Finally, the UA-US code share plan does not include joint pricing, scheduling, and sales functions, which is expected to eliminate antitrust concerns, but to my knowledge, DL, NW, & CO have not made the same concession. This point in itself, is a major difference between the two proposal's.

Chip
 

UAL777flyer

Veteran
Aug 20, 2002
730
0
GG,

You're correct. The first ERP proposal for UA ALPA contained restrictions on merging with/acquiring US Airways. However, that ERP is now dead. Who knows what will happen now? But I just think that an attempt to use Ch. 11 to force a merger of UA/US would be a big mistake. I'm well aware of all the upside in terms of network coverage, FF base, etc., etc. But it would be extremely acromonious for the employees, at a time when both carriers need to increase morale and hope for their disenfranchised work forces. And at a delicate time like this for both companies, if the employees aren't willing to support a merger, HUGE problems will develop that could sound the death knell for the combined airline. I'm completely in favor of the codeshare, but another merger attempt would be foolhardy in my opinion. One of Tilton's toughest tasks is to erase the sour taste in the mouths of employees over the failures of recent senior leaders at UA. If he tries to orchestrate a merger, the employees will simply lump him into the same Goodwin/Dutta category and the honeymoon will be over. I sincerely hope Tilton is smarter than that.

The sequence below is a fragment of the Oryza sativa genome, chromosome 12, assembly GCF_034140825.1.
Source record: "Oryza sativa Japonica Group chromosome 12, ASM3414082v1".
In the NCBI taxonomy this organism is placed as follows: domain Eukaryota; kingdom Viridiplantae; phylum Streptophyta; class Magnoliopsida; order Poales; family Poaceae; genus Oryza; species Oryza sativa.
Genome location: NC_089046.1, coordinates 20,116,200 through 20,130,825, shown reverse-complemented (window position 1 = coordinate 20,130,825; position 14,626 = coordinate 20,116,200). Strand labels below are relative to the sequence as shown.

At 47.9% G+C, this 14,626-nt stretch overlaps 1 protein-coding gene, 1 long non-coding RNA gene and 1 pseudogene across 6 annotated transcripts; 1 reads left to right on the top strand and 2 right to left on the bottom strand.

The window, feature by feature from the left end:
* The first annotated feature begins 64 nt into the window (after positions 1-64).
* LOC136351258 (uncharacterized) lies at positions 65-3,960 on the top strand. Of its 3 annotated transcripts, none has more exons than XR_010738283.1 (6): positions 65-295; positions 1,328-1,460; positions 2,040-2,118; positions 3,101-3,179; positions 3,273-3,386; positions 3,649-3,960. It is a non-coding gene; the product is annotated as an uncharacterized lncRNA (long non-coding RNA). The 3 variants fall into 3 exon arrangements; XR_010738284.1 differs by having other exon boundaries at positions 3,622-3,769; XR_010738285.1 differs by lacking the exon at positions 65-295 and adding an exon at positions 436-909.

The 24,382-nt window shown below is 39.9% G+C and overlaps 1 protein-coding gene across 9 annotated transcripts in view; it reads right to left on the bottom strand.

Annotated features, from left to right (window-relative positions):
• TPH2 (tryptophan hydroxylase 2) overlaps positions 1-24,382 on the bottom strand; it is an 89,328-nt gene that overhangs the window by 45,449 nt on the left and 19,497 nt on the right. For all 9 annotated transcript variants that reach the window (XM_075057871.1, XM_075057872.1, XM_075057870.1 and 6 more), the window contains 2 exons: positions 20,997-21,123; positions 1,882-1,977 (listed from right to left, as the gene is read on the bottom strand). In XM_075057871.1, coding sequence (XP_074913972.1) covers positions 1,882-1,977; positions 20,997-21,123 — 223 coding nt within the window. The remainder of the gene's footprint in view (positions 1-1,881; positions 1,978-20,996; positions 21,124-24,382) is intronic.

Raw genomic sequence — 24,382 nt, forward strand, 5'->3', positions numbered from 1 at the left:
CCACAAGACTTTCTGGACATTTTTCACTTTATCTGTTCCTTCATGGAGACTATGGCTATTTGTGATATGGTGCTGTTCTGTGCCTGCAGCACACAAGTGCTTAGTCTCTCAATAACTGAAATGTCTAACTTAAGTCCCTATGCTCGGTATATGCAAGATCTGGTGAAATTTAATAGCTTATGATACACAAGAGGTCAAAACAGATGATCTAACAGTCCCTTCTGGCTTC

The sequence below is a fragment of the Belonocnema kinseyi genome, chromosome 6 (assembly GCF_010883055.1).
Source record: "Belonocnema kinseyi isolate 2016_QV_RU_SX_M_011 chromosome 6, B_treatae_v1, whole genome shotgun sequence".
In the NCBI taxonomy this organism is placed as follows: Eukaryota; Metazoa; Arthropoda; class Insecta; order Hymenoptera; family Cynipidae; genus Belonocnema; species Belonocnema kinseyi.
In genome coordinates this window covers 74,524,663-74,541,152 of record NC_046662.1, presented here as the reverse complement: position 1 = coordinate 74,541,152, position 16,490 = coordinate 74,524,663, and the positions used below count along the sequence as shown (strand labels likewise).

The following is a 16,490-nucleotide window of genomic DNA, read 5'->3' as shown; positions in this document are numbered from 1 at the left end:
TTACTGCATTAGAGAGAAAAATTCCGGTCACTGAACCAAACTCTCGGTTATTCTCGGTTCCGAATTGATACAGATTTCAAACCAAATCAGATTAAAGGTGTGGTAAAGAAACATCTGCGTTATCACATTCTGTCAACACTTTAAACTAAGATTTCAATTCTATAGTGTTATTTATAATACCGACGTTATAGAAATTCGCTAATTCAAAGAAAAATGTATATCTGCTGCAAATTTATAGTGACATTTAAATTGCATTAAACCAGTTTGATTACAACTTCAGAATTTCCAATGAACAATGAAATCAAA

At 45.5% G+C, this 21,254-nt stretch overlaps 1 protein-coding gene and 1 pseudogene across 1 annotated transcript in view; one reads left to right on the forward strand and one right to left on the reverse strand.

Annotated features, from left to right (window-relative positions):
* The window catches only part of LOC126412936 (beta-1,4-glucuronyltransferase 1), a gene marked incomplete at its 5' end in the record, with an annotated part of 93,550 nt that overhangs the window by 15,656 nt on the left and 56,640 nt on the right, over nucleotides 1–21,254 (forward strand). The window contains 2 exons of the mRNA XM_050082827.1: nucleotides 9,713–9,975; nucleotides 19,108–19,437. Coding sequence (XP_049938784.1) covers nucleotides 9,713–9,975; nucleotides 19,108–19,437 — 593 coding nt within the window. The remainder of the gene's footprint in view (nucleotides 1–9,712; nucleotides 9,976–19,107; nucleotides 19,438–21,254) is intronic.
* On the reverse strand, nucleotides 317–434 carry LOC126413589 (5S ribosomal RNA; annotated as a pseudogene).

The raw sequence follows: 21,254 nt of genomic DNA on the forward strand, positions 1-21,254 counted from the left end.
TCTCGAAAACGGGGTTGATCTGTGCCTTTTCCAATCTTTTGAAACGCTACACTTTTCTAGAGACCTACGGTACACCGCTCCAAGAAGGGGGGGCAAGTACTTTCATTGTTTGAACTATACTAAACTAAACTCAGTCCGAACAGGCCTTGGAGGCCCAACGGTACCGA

Busdrvr

Veteran
Aug 20, 2002
2,217
0
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On 9/4/2002 11:15:16 AM

GG,

You're correct. The first ERP proposal for UA ALPA contained restrictions on merging with/acquiring US Airways. However, that ERP is now dead. Who knows what will happen now? But I just think that an attempt to use Ch. 11 to force a merger of UA/US would be a big mistake.
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The merger restriction were in the first ERP, as part of the code sharing agreement, but they were taken out at the request of the MEC. They were then pasted independantly of the ERP with the merger agreement, so they are now in effect.